Do you sometimes find it hard to know what to say to your child when they’re cross or upset, or having a tantrum?
If you use emotion words to validate does it sometimes make your child more cross?
Try this ultra simple but effective approach - literally repeat back to your child what they've just said. “You don’t want to leave the park” “You want that new dinosaur” “You don’t want to go to bed” “You don’t like it” etc...
No need to embellish it - less verbal input is better when your child is dysregulated, as they cannot process it and it may add to their overwhelm. Avoid the word "but..."! Just say it calmly and gently, and then physically be near to them in whatever way your child finds most soothing/least aggravating. You will know what they need.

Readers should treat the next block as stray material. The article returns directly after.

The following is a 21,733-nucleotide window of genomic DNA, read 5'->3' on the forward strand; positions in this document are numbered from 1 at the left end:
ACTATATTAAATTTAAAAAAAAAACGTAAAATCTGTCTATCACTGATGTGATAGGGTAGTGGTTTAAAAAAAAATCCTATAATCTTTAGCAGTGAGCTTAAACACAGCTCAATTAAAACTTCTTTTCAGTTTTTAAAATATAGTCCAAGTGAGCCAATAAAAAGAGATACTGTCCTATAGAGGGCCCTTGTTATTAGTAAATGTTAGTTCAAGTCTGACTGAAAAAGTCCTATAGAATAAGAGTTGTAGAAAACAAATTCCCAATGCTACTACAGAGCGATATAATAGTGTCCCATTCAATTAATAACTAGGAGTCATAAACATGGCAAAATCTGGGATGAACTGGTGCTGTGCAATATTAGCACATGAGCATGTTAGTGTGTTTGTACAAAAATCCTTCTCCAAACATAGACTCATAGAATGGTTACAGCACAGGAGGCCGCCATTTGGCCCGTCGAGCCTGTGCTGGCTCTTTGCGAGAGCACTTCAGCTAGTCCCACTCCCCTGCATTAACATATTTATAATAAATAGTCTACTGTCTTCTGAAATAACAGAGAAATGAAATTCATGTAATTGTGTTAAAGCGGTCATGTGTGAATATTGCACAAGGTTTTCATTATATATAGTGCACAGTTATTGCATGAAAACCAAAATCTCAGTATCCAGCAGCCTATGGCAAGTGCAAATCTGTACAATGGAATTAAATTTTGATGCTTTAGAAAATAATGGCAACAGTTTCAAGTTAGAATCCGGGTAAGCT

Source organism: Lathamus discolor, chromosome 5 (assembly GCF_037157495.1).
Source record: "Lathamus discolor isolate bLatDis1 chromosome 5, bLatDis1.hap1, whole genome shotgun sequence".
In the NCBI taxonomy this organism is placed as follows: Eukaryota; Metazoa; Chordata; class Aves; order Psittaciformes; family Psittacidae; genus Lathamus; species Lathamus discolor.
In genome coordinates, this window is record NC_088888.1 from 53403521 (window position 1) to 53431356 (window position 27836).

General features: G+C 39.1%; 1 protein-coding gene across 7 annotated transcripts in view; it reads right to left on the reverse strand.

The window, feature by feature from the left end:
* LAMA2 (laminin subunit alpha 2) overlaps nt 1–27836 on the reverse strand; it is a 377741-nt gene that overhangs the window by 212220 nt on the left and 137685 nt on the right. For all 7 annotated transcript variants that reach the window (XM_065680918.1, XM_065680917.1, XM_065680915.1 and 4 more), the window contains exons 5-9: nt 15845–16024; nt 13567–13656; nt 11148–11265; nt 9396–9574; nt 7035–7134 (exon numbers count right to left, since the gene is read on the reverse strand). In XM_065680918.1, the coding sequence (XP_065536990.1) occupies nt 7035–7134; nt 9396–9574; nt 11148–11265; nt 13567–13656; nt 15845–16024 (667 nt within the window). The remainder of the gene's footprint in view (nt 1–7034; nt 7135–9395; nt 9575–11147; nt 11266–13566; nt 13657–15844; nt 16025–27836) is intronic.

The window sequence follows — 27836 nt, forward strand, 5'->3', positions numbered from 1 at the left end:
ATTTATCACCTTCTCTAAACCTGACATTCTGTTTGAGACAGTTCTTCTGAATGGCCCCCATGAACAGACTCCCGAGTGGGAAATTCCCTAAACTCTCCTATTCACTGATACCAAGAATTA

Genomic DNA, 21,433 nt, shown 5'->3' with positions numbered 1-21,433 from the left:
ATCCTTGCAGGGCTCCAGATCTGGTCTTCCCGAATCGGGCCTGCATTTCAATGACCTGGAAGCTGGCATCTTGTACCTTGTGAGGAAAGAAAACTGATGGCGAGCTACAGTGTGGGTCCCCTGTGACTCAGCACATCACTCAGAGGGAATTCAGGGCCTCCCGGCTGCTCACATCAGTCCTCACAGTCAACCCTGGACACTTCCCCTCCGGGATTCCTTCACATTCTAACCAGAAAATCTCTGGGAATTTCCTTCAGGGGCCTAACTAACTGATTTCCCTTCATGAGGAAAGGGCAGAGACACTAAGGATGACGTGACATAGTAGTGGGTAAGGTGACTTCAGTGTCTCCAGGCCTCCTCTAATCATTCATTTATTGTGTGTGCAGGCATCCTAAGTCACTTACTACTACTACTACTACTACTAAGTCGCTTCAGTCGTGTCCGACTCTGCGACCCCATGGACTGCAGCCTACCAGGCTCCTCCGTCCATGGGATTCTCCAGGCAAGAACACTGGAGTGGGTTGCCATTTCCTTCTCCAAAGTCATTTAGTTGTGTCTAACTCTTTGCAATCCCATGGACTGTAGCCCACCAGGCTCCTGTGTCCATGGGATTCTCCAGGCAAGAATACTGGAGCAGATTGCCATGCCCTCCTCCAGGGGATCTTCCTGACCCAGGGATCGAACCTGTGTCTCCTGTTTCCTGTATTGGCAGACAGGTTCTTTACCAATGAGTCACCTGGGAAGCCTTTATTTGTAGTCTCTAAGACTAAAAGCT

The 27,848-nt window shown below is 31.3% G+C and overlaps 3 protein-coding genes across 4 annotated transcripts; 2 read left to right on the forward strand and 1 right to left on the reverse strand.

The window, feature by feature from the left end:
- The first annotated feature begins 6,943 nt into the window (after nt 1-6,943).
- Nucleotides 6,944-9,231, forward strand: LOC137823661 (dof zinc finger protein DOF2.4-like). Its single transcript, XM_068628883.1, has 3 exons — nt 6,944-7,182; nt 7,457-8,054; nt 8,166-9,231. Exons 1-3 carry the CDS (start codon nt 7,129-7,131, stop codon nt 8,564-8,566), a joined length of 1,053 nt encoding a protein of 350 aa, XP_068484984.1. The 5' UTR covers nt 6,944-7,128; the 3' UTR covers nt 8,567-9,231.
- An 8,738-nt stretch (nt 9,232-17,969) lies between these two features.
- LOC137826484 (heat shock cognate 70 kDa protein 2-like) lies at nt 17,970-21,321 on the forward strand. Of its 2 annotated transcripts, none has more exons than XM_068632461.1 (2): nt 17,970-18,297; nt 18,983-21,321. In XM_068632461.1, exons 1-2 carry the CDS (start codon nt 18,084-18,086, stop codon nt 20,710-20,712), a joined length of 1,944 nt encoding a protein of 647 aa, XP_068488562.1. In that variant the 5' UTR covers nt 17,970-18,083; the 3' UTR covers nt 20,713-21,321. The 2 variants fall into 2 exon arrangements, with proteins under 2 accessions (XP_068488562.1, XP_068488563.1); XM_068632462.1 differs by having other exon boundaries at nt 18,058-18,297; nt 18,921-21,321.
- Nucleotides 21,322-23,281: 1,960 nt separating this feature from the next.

You might worry about sounding patronising. There’s no need to go overboard with the soothing voice! Just do what is genuine to you and your child.
Hearing their own words packaged in a calm, compassionate voice is a powerful way to help them feel understood, and emotionally contained. It may help them to start to regulate their emotions in the moment... but don’t expect miracles! The main aim is to develop your child's emotional literacy, paving the way for them to learn to do it for themselves in the long-term.
Hearing their own words packaged in a calm, compassionate voice is a powerful way to help them feel understood, and emotionally contained.
Of course, this is just part of the puzzle - you may still need to calmly take actions to hold a boundary after/during this moment of connection, such as getting them out the door or up the stairs. If there are underlying anxieties about school (for example) you may need to think about a wider strategy at a calmer time.
Let me know how this goes for you, and if you have any troubleshooting questions.